A new study overseen by the Oxford Internet Institute (OII) claims that privacy-preserving search engines such as DuckDuckGo return more health misinformation – such as anti-vaccine sites – than Google.
The study, published in Frontiers in Medicine, analysed the first 30 webpages returned for the search term “vaccines autism”, to gauge the volume of anti-vax information that came up. It found that “alternative” search engines (Duckduckgo, Ecosia, Qwant, Swisscows, and Mojeek) and other commercial engines (Bing, Yahoo) returned between 10-53 per cent anti-vaccine pages, while Google returned 0 per cent.
Google has attracted growing criticism in recent years over the vast amount of personal data it hoovers up. This has led to privacy-focused rivals such as DuckDuckGo popping up, which have gained a vocal support base in a short period of time.
DuckDuckGo expressly avoids personalising users’ search results to negate the filter bubble effect. It collates search results from more than 400 sources, but none from Google. Its website indicates that traffic has continually risen from its inception in 2013 – reaching more than 55 million searches in a day this month. However, Google still massively dominates – accounting for more than 90 per cent of the search market.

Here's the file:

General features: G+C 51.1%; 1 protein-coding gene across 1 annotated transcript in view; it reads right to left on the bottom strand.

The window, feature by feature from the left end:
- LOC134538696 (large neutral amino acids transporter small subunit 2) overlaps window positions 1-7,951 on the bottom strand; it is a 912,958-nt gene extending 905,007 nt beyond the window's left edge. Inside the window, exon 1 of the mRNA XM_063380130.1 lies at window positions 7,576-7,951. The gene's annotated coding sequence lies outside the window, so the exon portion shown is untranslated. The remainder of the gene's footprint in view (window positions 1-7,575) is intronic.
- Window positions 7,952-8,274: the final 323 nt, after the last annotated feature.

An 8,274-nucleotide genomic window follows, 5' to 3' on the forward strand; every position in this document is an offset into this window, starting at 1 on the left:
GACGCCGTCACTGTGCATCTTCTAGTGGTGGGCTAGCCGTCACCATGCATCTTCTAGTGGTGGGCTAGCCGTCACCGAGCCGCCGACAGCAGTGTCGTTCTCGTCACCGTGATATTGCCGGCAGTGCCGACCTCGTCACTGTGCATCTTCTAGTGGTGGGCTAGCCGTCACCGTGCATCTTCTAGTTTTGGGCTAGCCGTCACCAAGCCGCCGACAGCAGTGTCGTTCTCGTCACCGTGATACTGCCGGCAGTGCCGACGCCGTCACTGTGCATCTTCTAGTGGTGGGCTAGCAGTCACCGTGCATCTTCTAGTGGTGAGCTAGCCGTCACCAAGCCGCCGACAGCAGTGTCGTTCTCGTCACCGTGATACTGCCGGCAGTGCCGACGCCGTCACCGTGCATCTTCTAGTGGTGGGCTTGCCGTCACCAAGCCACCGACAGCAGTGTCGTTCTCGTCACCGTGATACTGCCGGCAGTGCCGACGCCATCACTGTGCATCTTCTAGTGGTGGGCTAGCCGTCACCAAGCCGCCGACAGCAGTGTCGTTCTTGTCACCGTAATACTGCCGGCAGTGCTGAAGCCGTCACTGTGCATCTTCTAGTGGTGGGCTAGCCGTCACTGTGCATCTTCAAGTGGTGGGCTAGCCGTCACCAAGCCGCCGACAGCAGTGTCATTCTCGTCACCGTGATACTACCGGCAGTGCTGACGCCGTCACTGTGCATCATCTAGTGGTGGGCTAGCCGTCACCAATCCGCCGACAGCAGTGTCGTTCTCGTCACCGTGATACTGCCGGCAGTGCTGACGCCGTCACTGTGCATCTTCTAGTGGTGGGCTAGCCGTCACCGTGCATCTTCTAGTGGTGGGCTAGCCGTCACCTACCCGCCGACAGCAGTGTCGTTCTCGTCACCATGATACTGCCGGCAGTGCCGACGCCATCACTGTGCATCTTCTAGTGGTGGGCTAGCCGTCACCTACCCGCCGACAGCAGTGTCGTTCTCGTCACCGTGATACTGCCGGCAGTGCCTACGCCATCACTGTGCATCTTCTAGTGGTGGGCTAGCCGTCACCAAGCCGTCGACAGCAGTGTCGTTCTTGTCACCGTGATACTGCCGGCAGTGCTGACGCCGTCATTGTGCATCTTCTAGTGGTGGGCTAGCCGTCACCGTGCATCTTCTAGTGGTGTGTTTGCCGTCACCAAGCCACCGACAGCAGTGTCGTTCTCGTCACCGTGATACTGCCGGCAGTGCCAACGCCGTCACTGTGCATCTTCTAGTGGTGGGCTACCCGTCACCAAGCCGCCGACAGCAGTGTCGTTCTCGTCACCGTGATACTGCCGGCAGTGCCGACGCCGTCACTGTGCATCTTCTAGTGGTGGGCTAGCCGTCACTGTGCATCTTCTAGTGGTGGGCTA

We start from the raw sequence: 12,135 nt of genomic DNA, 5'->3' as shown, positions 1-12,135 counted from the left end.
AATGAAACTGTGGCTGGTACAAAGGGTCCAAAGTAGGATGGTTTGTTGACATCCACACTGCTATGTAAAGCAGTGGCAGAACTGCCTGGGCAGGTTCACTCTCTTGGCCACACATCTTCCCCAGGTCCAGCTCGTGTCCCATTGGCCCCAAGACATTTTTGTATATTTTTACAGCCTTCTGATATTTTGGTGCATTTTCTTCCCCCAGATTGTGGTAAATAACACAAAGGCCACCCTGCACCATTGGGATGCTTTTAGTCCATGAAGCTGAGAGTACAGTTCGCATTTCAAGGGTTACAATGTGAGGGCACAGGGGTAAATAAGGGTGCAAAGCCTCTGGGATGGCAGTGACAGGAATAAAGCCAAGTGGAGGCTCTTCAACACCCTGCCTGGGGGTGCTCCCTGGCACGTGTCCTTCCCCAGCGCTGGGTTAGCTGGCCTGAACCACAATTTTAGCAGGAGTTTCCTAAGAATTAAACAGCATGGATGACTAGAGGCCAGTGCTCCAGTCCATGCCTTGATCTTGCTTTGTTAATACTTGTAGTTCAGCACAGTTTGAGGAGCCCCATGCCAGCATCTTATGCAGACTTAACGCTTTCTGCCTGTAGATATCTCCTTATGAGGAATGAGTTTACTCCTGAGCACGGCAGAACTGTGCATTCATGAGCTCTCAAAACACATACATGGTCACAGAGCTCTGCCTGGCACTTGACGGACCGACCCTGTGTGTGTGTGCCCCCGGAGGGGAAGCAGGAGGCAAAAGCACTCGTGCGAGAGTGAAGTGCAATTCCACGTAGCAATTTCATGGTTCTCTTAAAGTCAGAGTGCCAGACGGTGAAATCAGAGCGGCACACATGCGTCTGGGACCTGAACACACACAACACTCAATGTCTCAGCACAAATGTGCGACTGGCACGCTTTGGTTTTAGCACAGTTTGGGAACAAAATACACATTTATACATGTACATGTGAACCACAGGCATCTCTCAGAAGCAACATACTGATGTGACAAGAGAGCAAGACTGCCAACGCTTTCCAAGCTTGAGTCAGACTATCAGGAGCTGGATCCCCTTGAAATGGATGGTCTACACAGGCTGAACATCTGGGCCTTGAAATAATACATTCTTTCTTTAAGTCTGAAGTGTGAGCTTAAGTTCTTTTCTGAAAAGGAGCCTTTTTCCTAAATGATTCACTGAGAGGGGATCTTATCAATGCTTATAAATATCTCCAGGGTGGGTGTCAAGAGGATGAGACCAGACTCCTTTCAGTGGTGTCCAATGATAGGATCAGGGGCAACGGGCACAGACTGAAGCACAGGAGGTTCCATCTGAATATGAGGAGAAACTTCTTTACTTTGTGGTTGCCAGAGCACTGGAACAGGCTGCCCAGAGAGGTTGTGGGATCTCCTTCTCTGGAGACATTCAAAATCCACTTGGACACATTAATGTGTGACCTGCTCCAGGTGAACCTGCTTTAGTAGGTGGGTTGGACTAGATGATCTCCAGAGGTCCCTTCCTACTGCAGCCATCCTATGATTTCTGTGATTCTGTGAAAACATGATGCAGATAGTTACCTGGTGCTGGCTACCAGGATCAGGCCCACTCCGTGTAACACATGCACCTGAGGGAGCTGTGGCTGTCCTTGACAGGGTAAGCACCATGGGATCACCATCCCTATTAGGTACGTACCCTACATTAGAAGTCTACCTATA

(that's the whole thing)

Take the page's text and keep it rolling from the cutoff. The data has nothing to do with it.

The authors of the study, which was overseen by the OII’s Professor Luciano Floridi and included contributions from research students across Europe, argue that their findings indicate a trade-off between a search engine’s privacy and “information quality”. But it’s not clear whether different approaches to privacy actually explains the differences in the respective search engines’ results.
Google’s search results are determined by a number of different algorithms that take into account various factors including “words of your query, relevance and usability of pages, expertise of sources and your location and settings”, according to its site.
Google proactively rates and ranks pages based on quality. In a Google document that provides guidelines to its search quality evaluators, it says that “pages that potentially spread hate, cause harm, or misinform or deceive users, should receive the Lowest rating”. This can include content such as “demonstrably inaccurate content” or “debunked or unsubstantiated conspiracy theories”.
Google’s algorithmic tweaks are notorious among websites for resulting in sudden dips in traffic. There have even been allegations that Google maintains a “blacklist” of both right-wing and left-wing sites, but this has been denied by the company.
The new research was carried out as part of student projects and wasn’t explicitly funded, although the OII has received funding from Google for other work this year. In March 2019, Floridi was also appointed to Google’s short-lived Advanced Technology External Advisory Council, having previously advised it on the “right to be forgotten”. In 2015, he was described as the company’s “in-house philosopher”.